124 statement to be used as a historically accurate description of the reasons .-jrierica entered the Mexican-American War. Rather, it v.-as i.nt:ended, more likely, to arouse the patriotic indigna-ion of the Am.erican people so that they v;ould support his controversial war. In spi^e of the fact that Presidential v/ar messages were ir.-endec. for purposes other than historical explanation of the -.v-ars, zhey are used as such by the textbook authors in explainingfour of the seven wars covered in this study. PresidenMadison's comments regarding the rights of Americans and -he. insult to the American flag are cited in 8 9.9 percent and 35.4 percent respectively as justifications for entering the War of 1812. President Polk's argument that American blood had been shed on American soil is used by 97.9 percent of the surveyed books to justify America's war with Mexico. McKinley's statement that he had exhausted every effort to relieve the intolerable situation in Cuba is used in 91.8 percent of the books to blame Spanish inhumanity as part of the cause of the war v/ith Spain. Finally, it is indicated in 93.9 percent of the books — sometimes not even bothering to quote Wilson directly — that America entered World War I to make the world safe for democracy. Three of the seven wars, on the other hand, are not jusLf led by reference to Presidential war messages. The ---~erican Revolution — prior to which there was no President; rhe Second Wrold War--which is contemporary and more

PAGE 136

125 demanding of expiar.atior.; and the Korean War — which is justified as an internationally sponsored police action — are exempt from such treatment by textbook authors. President Jranklin D. Roosevelt's memorable war message announcing World War II is quoted frequently, but the quota^:.3n generally is not converted into systemic arguments for enrermg rhe war. It is interesting to speculate that there are au least two reasons why his speech is not used more frer-uantly in such a manner: first, the Japanese attack on Pe2.rl Harbor which thrust America into the war is considered sufficient justification for American entry; second, it may be tha-he relative contemporary nature of the war assures that parents of the readers of the ideological rhetoric of textbooks have vivid memories of American entry into that war and will explain that entry to their children. Thus, it might be better to cite the war message as an epideictic rallying cry, which it definitely was, than to try to use it to justify American entry. By tracing the use of VJilson's message for World War I, some support for the second of these two theories can be found. First, some basic information is needed. Of the textbooks surveyed from the 1920*3, 87.5 percent used Wilson's s^atanenzr.a^ the world must be made safe for democracy as a syszenic arg'ument for entering the war. The percentage dropped, to 7 5 percent, in the 1930 's, but rose to 100 percent of the books surveyed in the 1940 's. There was a drop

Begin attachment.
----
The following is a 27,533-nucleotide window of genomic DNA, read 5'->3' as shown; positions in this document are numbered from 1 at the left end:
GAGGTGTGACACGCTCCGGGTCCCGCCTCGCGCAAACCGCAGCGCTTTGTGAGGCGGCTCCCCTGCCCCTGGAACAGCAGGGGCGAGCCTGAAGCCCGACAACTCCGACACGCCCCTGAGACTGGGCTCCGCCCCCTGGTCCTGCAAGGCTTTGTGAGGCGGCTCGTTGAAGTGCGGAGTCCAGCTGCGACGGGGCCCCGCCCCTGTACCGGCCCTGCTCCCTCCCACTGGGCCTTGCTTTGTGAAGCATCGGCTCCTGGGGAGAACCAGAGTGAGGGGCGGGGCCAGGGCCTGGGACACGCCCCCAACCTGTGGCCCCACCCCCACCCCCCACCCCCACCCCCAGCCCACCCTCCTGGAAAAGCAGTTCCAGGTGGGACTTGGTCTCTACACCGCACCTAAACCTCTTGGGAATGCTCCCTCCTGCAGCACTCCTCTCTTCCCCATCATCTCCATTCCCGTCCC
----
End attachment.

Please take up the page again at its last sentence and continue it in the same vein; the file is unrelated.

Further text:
PAGE 137

126 to 83.3 percencf -he books surveyed in the 1950 's, but a rise back to 100 percent in the 1950 's. Of course, there are multiple possible reasons for the variation in percentage of books using the statement as a systeraic arguiaent . At least one possibility is as follows. Icculd be that the percentage remained relatively low in the iecades immediately following the war because of close proxinity to the war. The drop from the 1920 's to the 1930 's cculd be due in part to the general disillusionment which set in on -he nation during the 1930 's. The proximity argument would be the same as previously ventured for World War II, namely, rhat parents of people reading the textbooks were well aware of the more accurate reasons for the war. The rise in percentage of use during the 1940 's may have been due to the nation's involvement in VJorld War II. It might also be speculated that the drop in the 1950 's was due in part to the realization brought on by cold war tensions that the v/orld was not yet safe for democracy. Of course, even with the quasi-empirical support, this is a highly speculative argument. It is, however, plausible to use proximity to the war and cold-war tensions as explanations for the non-conversion of Roosevelt's speech into systemic argiiments in the rhetorical discourse of the tex-books. It is possible to exter.d -he speculation by indica-ing that textbooks might begin that con"ersion as tir.e passes and conditions change.

PAGE 138